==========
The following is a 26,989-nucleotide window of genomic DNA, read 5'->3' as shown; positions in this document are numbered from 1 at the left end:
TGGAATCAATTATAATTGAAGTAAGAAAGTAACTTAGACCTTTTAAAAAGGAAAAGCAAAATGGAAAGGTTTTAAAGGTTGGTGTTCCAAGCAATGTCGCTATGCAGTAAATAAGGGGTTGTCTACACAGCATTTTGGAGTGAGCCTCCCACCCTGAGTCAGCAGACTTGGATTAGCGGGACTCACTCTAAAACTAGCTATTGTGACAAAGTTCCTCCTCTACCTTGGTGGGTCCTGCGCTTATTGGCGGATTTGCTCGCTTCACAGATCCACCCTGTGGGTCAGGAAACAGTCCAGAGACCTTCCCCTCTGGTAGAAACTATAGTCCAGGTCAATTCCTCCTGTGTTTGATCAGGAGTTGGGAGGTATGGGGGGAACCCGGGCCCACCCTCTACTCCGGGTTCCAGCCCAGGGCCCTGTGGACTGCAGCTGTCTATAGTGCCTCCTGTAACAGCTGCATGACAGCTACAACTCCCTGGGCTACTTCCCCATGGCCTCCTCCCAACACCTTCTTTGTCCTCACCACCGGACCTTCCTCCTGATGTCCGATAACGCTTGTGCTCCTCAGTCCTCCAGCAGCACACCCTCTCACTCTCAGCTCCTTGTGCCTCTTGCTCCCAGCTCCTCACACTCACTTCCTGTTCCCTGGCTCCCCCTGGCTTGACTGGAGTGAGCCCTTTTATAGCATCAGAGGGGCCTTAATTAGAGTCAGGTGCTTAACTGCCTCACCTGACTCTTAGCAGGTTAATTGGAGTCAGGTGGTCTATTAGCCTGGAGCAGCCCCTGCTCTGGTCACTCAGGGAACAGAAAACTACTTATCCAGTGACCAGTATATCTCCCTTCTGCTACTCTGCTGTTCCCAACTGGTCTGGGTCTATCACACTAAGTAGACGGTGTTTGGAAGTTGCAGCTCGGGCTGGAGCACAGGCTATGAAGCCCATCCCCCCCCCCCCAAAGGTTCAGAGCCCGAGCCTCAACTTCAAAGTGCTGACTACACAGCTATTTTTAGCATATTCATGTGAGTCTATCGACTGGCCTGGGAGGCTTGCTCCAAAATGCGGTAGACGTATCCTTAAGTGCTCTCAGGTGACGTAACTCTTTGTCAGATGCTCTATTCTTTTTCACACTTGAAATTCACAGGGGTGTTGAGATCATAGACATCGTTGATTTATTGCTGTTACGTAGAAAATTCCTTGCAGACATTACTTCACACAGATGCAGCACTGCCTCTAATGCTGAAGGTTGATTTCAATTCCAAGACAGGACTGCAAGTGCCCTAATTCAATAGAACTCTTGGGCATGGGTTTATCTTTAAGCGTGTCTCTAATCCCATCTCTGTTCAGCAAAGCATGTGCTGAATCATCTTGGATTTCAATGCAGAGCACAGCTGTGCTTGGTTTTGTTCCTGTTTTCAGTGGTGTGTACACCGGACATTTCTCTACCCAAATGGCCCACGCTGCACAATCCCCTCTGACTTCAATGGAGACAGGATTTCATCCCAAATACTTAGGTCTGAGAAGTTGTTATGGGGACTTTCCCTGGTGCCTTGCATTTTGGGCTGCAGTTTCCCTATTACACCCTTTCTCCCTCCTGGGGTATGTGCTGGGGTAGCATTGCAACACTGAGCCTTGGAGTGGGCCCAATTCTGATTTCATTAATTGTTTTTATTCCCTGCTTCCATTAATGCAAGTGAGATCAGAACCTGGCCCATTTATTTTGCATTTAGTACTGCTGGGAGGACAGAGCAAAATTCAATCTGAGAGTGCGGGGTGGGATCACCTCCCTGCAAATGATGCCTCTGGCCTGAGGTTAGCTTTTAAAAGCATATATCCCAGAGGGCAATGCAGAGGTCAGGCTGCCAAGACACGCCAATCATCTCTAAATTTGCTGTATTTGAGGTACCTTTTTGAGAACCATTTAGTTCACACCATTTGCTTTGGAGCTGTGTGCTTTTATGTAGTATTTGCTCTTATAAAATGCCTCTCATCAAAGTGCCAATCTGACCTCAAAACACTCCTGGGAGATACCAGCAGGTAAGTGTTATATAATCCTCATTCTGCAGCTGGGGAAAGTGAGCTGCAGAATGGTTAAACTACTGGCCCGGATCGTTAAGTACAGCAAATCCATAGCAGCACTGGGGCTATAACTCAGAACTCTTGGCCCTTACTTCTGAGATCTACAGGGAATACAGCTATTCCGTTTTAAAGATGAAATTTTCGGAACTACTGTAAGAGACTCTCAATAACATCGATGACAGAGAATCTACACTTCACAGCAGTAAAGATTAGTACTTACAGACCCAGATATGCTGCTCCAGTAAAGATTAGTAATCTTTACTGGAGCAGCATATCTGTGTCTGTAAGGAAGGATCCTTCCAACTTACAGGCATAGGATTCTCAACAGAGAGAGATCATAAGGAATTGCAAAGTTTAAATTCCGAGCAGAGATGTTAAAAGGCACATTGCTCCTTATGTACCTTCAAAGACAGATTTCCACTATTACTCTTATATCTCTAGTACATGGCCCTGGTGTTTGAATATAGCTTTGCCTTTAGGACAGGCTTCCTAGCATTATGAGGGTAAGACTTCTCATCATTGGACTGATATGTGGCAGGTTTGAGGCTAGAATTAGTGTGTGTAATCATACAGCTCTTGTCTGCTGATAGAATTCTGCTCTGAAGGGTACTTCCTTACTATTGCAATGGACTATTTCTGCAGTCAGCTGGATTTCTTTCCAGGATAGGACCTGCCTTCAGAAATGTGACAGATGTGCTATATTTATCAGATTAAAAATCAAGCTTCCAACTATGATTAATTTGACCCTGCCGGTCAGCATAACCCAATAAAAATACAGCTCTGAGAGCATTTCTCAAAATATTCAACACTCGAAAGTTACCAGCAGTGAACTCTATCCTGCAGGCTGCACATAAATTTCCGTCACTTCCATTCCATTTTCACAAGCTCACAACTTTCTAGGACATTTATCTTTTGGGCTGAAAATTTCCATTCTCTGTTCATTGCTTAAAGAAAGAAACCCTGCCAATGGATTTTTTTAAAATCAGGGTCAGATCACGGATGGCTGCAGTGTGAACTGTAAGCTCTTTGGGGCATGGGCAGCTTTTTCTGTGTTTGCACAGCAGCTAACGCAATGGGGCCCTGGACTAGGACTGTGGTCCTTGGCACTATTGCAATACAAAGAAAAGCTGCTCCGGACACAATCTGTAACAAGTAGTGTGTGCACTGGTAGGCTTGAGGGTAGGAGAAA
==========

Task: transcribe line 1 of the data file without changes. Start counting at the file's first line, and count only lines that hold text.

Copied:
The following is a 26,989-nucleotide window of genomic DNA, read 5'->3' as shown; positions in this document are numbered from 1 at the left end: